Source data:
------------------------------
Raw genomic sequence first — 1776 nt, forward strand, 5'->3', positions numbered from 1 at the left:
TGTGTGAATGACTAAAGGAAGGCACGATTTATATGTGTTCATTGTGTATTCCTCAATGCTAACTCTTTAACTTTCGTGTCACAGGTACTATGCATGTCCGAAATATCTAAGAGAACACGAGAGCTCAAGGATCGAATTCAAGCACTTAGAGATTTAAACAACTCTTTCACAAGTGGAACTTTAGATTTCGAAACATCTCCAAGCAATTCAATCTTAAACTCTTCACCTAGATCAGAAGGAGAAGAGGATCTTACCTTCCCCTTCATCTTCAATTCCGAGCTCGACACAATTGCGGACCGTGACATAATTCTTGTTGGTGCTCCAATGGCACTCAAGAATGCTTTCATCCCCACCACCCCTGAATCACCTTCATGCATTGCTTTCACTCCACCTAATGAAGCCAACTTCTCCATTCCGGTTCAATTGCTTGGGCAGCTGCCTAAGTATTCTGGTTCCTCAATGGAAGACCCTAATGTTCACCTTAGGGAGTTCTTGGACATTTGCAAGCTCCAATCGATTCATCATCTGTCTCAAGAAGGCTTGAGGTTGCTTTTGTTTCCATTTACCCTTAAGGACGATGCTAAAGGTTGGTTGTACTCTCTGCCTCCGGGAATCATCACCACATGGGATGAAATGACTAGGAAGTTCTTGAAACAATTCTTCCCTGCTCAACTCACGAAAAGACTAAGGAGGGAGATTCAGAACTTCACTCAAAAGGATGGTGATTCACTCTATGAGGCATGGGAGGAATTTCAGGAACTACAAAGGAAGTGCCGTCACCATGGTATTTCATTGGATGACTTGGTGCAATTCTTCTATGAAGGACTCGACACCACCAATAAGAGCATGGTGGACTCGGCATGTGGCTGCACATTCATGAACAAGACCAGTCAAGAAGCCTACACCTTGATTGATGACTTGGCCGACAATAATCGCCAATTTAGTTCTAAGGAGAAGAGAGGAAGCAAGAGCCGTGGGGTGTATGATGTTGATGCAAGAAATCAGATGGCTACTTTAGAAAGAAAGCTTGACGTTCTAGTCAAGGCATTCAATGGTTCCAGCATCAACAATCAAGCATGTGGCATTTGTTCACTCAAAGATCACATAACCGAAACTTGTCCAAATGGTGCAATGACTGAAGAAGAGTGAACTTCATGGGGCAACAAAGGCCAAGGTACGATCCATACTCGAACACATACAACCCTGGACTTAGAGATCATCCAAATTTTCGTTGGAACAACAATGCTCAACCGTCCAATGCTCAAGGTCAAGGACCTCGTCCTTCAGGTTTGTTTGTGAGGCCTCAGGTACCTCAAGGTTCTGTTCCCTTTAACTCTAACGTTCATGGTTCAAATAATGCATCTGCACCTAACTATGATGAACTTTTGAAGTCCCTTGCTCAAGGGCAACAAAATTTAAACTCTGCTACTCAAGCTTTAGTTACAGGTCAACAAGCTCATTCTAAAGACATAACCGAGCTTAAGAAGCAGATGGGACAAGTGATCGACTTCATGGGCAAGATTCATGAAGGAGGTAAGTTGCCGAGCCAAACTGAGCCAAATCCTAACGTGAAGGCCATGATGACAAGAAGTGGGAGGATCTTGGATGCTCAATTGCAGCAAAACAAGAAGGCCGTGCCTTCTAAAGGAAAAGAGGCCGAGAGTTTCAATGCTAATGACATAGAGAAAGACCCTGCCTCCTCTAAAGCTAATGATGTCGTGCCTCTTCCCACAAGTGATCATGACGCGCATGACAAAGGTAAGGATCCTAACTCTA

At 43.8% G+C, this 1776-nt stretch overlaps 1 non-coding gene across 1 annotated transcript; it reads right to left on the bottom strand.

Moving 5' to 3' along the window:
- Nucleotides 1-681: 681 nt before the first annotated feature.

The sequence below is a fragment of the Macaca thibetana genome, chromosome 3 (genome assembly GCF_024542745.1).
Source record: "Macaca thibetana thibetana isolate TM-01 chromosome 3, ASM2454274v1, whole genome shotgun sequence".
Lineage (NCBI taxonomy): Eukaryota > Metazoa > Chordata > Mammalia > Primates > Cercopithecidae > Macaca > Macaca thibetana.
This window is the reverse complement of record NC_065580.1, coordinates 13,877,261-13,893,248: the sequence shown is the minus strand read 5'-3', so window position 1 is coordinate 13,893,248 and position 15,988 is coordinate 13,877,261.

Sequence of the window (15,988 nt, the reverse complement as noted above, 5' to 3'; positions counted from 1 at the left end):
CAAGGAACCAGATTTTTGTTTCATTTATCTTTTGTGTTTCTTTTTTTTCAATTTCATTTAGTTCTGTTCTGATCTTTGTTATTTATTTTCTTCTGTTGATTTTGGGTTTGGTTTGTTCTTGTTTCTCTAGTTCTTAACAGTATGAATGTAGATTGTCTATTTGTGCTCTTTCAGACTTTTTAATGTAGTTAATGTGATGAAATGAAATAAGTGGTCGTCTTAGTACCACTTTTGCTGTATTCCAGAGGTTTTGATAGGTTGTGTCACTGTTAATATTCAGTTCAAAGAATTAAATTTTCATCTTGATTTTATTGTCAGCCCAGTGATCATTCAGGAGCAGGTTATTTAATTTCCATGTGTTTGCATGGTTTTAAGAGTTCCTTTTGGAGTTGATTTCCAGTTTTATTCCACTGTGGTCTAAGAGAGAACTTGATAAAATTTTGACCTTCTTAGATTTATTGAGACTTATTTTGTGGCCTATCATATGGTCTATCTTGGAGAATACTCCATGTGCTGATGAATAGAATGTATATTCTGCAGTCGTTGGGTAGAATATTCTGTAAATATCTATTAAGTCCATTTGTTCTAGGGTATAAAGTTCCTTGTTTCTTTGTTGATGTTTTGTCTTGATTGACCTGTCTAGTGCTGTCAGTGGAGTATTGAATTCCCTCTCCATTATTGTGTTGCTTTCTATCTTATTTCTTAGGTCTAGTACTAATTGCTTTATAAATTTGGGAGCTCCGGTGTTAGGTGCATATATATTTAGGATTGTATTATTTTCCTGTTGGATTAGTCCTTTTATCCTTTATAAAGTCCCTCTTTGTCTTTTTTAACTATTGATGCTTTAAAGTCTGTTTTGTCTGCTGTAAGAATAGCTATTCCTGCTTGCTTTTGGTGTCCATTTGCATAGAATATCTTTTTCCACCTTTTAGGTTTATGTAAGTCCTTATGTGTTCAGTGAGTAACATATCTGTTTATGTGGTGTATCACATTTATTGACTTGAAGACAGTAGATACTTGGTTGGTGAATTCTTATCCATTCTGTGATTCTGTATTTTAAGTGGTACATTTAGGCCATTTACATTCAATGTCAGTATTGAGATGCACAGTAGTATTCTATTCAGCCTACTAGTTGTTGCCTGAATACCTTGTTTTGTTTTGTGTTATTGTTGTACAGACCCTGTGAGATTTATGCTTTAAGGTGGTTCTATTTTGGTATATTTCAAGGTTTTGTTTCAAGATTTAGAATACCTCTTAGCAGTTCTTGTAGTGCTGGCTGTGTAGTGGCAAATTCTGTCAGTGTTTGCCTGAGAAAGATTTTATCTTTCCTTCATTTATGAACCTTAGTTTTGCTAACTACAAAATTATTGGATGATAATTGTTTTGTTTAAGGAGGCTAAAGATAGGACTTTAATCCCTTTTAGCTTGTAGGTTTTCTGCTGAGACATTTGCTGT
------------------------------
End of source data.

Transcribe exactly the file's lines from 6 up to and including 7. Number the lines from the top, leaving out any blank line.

The sequence below is a fragment of the Macaca thibetana genome, chromosome 3 (genome assembly GCF_024542745.1).
Source record: "Macaca thibetana thibetana isolate TM-01 chromosome 3, ASM2454274v1, whole genome shotgun sequence".